Sunday, 6 April 2008

Head Strong: Evidence the Pa. death penalty is punishment existing in name


Head Strong: Evidence the Pa. death penalty is punishment existing in name

Maureen Faulkner called me in a panic.

She'd just retrieved a voice mail from Philadelphia Assistant District
Attorney Hugh Burns, alerting her to a federal appellate decision
concerning the man who a jury said murdered her husband.

But her messaging system had garbled the important news. She was desperate
to know whether I'd learned the outcome.

How incredibly sad, I thought. Twenty-six years removed from Danny
Faulkner's execution, and she still jumps when the telephone rings. Hers
is the sort of apprehension a parent experiences when a child is out late
and the nighttime silence is pierced by a ringing phone. Given the
volatility of the case and the endless appeals, she's found no silence
since that early morning knock awakened her Dec. 9, 1981. And it's still
not over. Which is why I believe we need to rethink the death penalty.

By now, we all know the news: While the 1982 conviction of Mumia Abu-Jamal
was upheld, the jury's sentence will not be imposed - short of a
successful appeal by the D.A.'s Office, or a re-reversal at yet another
sentencing hearing.

The death sentence has been stayed, not because of any actual finding of
confusion on the part of the jury, but because a three-judge panel decided
that "the jury instructions and the verdict form created a reasonable
likelihood that the jury believed it was precluded from finding mitigating
circumstance that had not been unanimously agreed upon."

As District Attorney Lynne Abraham summarized for me last week,
"Sometimes, the court substitutes what it believes might have happened for
what really happened - in an abundance of caution. Now, we don't always
agree with this, because the court is saying, 'Well, we think there's the
possibility that there's an ambiguity in the jury form, and we think they
may have been confused.'

"Well, they didn't ask the jury whether they were confused. They're just
thinking for the jury. That's the way the system goes."

The written decision reminded me of something I'd heard when sitting
through the appellate arguments last spring, when one of the lawyers based
his argument on how many words removed from unanimous the word mitigating
appeared on the verdict slip.

Today, that is the technicality sparing Abu-Jamal's life. So, even though
the court has again affirmed Abu-Jamal's guilt, it nevertheless refuses to
allow him to be executed.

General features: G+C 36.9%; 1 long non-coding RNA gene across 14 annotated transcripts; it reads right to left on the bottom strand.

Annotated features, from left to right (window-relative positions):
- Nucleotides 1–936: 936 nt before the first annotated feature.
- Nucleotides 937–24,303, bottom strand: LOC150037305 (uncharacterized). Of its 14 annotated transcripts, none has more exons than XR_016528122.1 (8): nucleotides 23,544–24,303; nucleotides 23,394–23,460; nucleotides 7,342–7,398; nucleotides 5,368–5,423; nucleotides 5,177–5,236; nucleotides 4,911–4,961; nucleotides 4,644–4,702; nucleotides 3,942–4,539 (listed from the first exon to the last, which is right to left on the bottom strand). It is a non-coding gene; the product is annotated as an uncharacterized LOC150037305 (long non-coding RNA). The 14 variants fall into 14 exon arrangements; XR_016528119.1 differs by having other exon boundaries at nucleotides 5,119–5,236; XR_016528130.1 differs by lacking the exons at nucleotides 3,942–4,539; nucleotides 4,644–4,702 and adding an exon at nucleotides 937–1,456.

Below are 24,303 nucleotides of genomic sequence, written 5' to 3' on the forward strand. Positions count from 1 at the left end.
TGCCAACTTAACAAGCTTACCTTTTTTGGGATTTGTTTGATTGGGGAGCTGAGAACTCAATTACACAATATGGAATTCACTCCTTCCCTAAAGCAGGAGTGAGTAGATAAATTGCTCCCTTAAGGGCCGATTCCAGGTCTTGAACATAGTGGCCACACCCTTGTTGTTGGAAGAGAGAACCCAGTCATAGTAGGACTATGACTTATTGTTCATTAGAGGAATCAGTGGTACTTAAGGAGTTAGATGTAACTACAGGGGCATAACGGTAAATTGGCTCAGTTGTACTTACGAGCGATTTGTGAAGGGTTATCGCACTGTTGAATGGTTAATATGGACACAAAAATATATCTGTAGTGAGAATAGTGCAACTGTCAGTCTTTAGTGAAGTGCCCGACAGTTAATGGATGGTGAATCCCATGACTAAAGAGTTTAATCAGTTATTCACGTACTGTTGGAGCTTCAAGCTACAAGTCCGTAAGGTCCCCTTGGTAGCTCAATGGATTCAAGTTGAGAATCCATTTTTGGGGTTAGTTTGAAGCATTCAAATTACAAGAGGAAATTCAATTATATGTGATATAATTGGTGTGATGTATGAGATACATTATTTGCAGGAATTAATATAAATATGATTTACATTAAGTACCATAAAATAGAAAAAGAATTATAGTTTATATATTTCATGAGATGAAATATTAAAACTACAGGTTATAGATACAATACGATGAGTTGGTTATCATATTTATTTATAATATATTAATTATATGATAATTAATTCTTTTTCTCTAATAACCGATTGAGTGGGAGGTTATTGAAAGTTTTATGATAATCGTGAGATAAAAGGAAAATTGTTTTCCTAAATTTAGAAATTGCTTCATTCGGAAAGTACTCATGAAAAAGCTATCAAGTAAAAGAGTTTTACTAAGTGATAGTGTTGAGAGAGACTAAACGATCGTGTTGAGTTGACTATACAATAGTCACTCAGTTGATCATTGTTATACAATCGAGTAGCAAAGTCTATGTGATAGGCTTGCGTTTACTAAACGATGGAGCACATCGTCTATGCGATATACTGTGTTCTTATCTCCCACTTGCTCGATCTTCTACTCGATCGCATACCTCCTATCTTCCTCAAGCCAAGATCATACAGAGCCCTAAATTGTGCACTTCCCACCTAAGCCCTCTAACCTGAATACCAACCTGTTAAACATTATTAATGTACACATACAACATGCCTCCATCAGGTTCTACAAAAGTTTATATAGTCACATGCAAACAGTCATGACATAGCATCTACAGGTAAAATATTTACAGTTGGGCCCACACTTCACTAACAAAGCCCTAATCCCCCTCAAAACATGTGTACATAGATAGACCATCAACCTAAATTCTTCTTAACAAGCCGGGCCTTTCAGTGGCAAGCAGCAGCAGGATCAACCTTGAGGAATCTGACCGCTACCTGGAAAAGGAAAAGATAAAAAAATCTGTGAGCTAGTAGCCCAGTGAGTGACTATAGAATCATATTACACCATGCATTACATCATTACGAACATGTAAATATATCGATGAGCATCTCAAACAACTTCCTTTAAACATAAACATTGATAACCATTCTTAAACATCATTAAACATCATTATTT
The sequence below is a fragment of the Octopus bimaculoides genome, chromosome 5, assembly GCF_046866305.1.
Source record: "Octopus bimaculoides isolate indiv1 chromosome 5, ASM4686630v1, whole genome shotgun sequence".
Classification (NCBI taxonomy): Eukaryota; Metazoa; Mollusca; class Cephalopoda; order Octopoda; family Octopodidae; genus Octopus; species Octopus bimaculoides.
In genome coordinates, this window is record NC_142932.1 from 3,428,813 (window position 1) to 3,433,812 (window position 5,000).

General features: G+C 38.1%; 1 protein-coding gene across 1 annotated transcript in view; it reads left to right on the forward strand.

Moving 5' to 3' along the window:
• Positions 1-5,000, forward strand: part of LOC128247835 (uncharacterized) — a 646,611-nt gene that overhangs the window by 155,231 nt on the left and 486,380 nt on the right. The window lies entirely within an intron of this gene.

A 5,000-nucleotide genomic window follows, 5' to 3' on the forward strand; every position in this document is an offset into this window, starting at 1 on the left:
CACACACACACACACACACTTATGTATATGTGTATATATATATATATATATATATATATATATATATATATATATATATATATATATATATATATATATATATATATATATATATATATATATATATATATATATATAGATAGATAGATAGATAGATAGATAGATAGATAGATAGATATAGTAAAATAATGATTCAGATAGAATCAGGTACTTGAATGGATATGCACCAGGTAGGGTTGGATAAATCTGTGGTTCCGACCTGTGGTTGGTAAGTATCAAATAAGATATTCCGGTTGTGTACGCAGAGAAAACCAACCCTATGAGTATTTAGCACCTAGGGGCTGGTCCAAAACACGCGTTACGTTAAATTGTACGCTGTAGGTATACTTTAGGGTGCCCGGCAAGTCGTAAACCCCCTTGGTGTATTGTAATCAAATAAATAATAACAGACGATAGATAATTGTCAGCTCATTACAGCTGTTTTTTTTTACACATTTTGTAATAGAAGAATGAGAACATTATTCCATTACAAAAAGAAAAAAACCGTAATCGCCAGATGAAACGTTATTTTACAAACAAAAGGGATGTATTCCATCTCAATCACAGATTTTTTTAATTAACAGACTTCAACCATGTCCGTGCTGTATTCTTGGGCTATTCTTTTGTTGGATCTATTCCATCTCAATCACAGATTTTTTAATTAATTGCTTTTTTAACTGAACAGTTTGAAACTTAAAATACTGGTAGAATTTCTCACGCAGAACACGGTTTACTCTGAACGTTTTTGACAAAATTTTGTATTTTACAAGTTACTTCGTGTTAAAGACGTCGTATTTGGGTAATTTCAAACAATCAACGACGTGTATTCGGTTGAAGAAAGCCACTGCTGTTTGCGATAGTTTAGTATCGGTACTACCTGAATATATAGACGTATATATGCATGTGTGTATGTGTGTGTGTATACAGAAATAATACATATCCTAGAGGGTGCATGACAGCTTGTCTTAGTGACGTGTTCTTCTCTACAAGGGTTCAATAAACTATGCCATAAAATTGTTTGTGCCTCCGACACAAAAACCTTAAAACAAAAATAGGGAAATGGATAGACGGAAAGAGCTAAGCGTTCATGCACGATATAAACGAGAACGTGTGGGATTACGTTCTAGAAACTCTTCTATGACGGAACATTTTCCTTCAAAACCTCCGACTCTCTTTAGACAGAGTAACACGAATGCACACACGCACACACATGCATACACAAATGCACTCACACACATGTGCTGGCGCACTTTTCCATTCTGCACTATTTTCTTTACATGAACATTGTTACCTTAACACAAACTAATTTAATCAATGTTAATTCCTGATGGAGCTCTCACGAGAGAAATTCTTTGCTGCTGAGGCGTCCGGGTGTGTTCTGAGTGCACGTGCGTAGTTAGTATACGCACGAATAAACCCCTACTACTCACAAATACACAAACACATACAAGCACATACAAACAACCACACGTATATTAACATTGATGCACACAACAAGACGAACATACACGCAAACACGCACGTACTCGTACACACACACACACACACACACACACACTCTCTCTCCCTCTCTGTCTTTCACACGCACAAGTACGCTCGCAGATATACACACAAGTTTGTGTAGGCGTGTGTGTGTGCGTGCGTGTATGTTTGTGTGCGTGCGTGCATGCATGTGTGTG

It's more proof that the death penalty in the commonwealth is a sham, a
paper tiger, and a form of punishment that exists in name only. Consider
that there are currently 228 individuals on death row in Pennsylvania.
Since capital punishment was reinstated in 1978, 3 people have been put to
death (the last was Gary Heidnick 9 years ago) - and only after each of
the 3 gave up his appeal.

It's time to stop kidding ourselves. The death penalty needs to be removed
from the Pennsylvania sentencing options, at least until the appellate
procedure is streamlined by a legislature willing to oversee judicial

Apparently, I am not alone in these feelings. Joseph McGill prosecuted
Abu-Jamal in 1982. "You're right, it's something that really takes you
aback when you think about it," he told me. "And I think it comes down
simply to this. . . . A lot of courts do not like the death penalty. They
simply don't like it. Now, I am not saying that they are making up things
just to prevent putting it on. I'm not saying that. I think that they're
in good faith with what they're trying to do. And it is obviously a
tremendously critical decision. All of this I understand.

"But it really comes down to this point . . . if we don't like the death
penalty, if we don't feel that it's appropriate in this commonwealth,
well, let's just get it off the books. And let's not pretend."

Presumably, it's on the books because voters want it, and politicians
covet voter support. But something happens between campaign season and the
appellate process. The judiciary stands in the way. And no one seems to
hold our judges accountable for the roadblocks they erect. In the
meantime, victims are overlooked or forgotten.

Danny Faulkner was one of seven children born to Thomas and Mary Faulkner.
Mary was alive when her son was murdered and attended every day of the
subsequent trial before passing away a few years thereafter. (Thomas, a
trolley driver, died when Danny was a boy.) All of Danny Faulkner's
siblings were alive at the time of his tragic death, but only 2 are with
us today.

In other words, Danny's mother, his 1 sister and 3 of his brothers died
after his murder, but without closure. The same is true for Maureen
Faulkner's parents, who painstakingly accompanied her to the trial in

Meanwhile, the man who heaped tragedy upon everyone related to the Philly
cop still lives, albeit behind bars. Abu-Jamal is now in his mid-50s.

The Faulkners and the City of Philadelphia were victimized twice: first by
an assailant, a so-called journalist, whose only contribution to the city
he covered is the murder of one of its police officers; 2nd, by a judicial
system content to prescribe a punishment it is unwilling to deliver.

(source: Opinion, Michael Smerconish, Philadelphia Inquirer)

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